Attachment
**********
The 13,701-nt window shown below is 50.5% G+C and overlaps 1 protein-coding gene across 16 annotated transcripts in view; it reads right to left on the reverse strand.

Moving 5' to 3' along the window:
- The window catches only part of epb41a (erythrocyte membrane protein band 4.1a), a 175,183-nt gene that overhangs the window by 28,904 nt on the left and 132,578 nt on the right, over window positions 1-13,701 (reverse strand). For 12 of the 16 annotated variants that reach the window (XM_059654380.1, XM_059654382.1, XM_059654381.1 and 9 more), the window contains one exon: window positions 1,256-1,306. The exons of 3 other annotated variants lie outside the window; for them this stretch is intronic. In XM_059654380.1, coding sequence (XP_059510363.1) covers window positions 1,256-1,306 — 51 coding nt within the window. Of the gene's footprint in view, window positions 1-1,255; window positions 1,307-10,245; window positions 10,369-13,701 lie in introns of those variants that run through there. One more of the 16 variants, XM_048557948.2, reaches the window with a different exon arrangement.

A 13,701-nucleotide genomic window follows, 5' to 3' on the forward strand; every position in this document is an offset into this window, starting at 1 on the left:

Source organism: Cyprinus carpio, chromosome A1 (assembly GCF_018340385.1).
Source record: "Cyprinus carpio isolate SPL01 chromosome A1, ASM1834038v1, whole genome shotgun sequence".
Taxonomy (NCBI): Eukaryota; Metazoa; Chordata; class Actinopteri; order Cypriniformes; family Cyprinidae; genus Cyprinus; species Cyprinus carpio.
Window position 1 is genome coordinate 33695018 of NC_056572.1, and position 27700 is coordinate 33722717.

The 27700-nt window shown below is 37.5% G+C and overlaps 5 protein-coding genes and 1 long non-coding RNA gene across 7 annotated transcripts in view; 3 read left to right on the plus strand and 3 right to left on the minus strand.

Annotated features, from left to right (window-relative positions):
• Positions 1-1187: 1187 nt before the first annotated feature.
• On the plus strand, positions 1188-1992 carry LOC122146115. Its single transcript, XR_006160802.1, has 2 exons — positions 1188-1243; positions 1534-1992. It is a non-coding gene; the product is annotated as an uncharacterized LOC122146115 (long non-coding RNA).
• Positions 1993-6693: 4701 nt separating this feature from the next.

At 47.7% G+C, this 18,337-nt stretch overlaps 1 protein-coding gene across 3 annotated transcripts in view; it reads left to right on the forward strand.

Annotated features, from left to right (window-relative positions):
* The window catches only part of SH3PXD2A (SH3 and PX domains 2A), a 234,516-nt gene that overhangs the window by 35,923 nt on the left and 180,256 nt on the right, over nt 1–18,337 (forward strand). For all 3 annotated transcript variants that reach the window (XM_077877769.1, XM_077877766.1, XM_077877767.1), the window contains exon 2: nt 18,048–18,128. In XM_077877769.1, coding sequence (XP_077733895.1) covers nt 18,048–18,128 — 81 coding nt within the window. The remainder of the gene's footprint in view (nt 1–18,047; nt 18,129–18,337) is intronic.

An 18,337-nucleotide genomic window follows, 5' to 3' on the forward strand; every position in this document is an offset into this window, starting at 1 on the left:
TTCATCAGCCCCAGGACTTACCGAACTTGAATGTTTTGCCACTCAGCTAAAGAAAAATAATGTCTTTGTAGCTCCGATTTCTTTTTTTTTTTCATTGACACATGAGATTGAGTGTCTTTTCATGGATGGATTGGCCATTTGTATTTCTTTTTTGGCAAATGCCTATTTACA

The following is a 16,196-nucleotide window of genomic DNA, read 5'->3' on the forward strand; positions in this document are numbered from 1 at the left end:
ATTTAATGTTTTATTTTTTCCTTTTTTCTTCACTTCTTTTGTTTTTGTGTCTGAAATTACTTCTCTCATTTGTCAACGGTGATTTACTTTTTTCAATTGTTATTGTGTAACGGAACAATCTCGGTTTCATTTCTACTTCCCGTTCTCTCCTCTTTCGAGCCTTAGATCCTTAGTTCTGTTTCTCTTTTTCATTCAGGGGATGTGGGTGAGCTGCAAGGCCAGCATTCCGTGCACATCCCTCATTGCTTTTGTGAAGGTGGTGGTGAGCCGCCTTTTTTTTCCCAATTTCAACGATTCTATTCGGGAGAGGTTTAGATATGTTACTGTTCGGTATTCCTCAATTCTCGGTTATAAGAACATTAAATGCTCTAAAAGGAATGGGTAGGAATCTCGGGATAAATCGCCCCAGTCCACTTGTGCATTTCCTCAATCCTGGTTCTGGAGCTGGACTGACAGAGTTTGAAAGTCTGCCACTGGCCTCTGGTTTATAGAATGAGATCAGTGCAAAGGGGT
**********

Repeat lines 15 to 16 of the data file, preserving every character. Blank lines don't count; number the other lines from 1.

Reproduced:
Annotated features, from left to right (window-relative positions):
* The window catches only part of SH3PXD2A (SH3 and PX domains 2A), a 234,516-nt gene that overhangs the window by 35,923 nt on the left and 180,256 nt on the right, over nt 1–18,337 (forward strand). For all 3 annotated transcript variants that reach the window (XM_077877769.1, XM_077877766.1, XM_077877767.1), the window contains exon 2: nt 18,048–18,128. In XM_077877769.1, coding sequence (XP_077733895.1) covers nt 18,048–18,128 — 81 coding nt within the window. The remainder of the gene's footprint in view (nt 1–18,047; nt 18,129–18,337) is intronic.